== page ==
Actuation Point Changer Is Go: One of the key features of the Realforce RGB is the ability to change the actuation point for the entire keyboard or individual keys, thanks to its electrostatic capacitive nature. Users can specify a 1.5mm, 2.2mm or 3.0mm actuation point, depending on their needs.

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The idea that a 1.5mm actuation distance equates faster key response for gaming, while 3.0mm is better for accurate typing really comes down to the individual user. I noticed a distinct difference typing at 3.0mm after sticking to 2.2mm for a week. I started missing strokes, requiring an adjustment to the force of my typing to compensate.

The Realforce RGB software presents a simple and intuitive interface that makes it fast and easy change things up. Users can go key-by-key or click and drag their mouse to select multiples.

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Speaking Of RGB: The Realforce RGB is Topre’s first foray into the world of multicolored keyboard lighting, and they’ve done quite nicely here. While not as bright as some of the more daring gaming-keyboard companies, the Realforce RGB’s lighting is smooth, even and animates gracefully when asked to do so.

The real star here is the Realforce RGB software. Using the same click and/or drag interface as the APC, painting the keyboard with colored light is a simple affair, with changes made in the software reflecting immediately on the board itself.

Customization: You’ll note in the various photographs I’ve taken of the board that it’s sporting the Overwatch keys I picked up during a recent group buy. They are MX keys, meant for MX switches.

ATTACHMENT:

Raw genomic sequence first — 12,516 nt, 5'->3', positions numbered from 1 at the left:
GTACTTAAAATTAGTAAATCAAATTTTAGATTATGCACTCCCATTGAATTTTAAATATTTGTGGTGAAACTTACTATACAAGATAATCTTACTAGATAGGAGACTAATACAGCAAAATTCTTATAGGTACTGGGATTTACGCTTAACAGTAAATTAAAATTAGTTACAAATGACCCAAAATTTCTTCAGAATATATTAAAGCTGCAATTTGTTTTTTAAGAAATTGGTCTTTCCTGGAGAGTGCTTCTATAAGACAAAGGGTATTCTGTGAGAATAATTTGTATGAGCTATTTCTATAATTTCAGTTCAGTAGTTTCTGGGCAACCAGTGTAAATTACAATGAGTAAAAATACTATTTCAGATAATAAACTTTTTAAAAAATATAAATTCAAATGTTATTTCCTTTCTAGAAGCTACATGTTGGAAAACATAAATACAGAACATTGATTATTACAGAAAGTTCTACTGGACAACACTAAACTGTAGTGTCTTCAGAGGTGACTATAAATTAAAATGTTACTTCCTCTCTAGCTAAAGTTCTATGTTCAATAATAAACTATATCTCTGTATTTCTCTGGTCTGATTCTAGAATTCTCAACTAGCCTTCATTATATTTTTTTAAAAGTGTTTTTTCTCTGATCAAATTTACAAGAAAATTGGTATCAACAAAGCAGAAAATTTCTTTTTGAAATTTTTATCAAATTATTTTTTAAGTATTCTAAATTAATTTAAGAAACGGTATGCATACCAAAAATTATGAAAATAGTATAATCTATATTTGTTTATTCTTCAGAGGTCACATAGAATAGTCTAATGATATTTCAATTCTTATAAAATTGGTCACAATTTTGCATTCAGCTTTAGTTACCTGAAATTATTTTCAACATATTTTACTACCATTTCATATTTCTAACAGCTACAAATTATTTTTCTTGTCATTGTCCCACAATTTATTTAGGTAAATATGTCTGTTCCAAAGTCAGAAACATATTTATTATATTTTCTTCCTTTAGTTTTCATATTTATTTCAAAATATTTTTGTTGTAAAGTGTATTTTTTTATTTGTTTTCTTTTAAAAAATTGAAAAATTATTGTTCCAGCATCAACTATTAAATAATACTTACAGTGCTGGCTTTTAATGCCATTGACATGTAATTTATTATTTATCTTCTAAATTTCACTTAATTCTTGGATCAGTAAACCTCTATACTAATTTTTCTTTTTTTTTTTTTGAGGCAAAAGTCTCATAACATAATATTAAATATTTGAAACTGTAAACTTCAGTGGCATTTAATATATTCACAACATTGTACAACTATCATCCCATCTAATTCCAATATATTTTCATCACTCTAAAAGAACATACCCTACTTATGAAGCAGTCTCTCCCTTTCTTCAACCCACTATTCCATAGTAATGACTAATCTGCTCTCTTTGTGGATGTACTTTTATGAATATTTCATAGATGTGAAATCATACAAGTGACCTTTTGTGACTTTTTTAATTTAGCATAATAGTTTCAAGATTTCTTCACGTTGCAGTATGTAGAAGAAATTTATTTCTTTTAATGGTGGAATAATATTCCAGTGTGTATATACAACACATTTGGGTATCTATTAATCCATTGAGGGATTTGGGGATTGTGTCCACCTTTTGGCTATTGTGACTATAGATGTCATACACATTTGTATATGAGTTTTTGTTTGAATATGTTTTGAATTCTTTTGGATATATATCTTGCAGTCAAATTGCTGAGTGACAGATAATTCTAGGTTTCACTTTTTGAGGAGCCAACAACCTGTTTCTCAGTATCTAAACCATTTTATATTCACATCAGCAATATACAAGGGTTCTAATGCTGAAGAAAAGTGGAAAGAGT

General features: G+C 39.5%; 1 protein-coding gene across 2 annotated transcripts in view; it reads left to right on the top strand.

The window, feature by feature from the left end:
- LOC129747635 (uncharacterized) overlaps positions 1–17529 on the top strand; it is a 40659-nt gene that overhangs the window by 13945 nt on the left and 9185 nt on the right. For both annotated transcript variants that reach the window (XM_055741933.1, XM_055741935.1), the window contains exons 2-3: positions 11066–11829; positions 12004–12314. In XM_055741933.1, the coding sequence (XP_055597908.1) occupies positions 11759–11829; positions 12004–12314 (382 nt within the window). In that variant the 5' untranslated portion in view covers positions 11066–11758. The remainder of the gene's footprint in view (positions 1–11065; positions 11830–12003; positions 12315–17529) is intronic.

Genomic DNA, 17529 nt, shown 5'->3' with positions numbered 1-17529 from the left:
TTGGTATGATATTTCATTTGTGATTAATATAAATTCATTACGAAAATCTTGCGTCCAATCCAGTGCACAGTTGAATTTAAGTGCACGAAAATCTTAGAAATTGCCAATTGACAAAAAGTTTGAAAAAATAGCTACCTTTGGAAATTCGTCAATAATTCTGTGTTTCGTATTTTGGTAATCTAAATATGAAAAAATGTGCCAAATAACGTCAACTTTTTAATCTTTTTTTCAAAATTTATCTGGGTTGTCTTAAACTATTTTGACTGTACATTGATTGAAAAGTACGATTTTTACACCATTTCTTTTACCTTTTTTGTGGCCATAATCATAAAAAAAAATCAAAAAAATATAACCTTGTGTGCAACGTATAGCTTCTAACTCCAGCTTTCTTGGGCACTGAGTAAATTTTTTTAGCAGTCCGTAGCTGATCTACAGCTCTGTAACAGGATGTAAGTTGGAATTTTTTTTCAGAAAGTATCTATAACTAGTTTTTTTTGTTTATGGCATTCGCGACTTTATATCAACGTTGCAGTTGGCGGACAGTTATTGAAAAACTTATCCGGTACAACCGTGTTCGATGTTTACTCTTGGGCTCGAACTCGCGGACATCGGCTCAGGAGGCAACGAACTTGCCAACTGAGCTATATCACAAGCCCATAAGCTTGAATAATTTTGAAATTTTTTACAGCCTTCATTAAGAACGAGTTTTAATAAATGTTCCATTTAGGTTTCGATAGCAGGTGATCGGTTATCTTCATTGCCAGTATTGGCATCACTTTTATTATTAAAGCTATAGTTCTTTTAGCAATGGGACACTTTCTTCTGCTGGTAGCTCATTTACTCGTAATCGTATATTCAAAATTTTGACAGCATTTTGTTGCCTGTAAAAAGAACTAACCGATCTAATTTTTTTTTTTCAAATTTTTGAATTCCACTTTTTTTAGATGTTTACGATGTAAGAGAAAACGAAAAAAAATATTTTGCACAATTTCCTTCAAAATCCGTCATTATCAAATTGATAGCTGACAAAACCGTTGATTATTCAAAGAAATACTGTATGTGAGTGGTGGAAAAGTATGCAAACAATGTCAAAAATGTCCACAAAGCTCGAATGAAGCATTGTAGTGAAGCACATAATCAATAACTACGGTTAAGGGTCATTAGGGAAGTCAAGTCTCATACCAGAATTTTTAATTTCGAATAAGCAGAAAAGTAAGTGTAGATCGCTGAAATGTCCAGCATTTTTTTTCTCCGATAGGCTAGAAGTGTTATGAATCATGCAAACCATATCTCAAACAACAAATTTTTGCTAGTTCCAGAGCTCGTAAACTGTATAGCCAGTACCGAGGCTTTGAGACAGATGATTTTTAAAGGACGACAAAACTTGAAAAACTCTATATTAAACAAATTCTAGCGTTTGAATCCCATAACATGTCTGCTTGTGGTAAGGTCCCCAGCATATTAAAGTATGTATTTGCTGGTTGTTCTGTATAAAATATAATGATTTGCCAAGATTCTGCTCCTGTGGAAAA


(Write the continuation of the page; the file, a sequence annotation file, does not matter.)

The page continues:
Custom keycaps for Topre switches are much harder to come by (and generally more expensive) than those for the more prevalent cross-shaped stem of Cherry MX-compatible switches. Fortunately for keycap addicts, the Realforce RGB sports those little crosses, so if I wanted to I could drop a set of cheap-ass Tai-Hao ABS caps on this $200+ keyboard.

That said, the Realforce RGB is not compatible with Topre keycaps, which I am sure is a negative to someone, somewhere.

What’s Not So Cool

That Font: I was going to put the Realforce RGB’s double-shot keycaps in the cool column, but I just can’t get over the font the board uses. Randomly slicing up letters doesn’t make a font more edgy. It’s makes the B key a 13.

Yeah, the split also makes the keys easier to manufacture, but I have plenty of lovely shine-through caps that don’t do this and work just fine.

And it makes the 0 key confusing.

Final Thoughts

I think Topre’s Realforce RGB is a pretty amazing keyboard, gaming or otherwise. The electrostatic capacitive switches have a nice smooth feel with a mellow muted thunk. The ability to switch actuation points is a great feature for those deeply concerned about such things. Overall the unit is lovely and solid and I would recommended it highly to anyone looking for a board that combines Topre technology with gaming sensibilities.

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The problem is, not many of you will be familiar with Topre tech. While keyboards with Topre switches have been available via import for years, this is the company’s first big gaming push into Western markets. While you can go to any PC retailer in the country and try out a wide variety of Cherry MX and compatible switches, chances of you running into one of these or another Topre board out in the wild are pretty slim.

Complicating things further is the fact that there are few things more subjective than keyboard switches. People can (and do) argue for hours about the benefits of a linear switch to one with a tactile bump or a switch with a 45g spring to one with a 78g spring. The best keyboard switch is whichever feels and performs best for you, and the only way to find that out is to type on them.

You don’t want to go into a major keyboard purchase blind, so I would highly recommended getting some hands-on time with the Realforce RGB before pulling the trigger, or at least making sure you buy from somewhere that accepts returns, in case your fingers and mine don’t see eye-to-eye.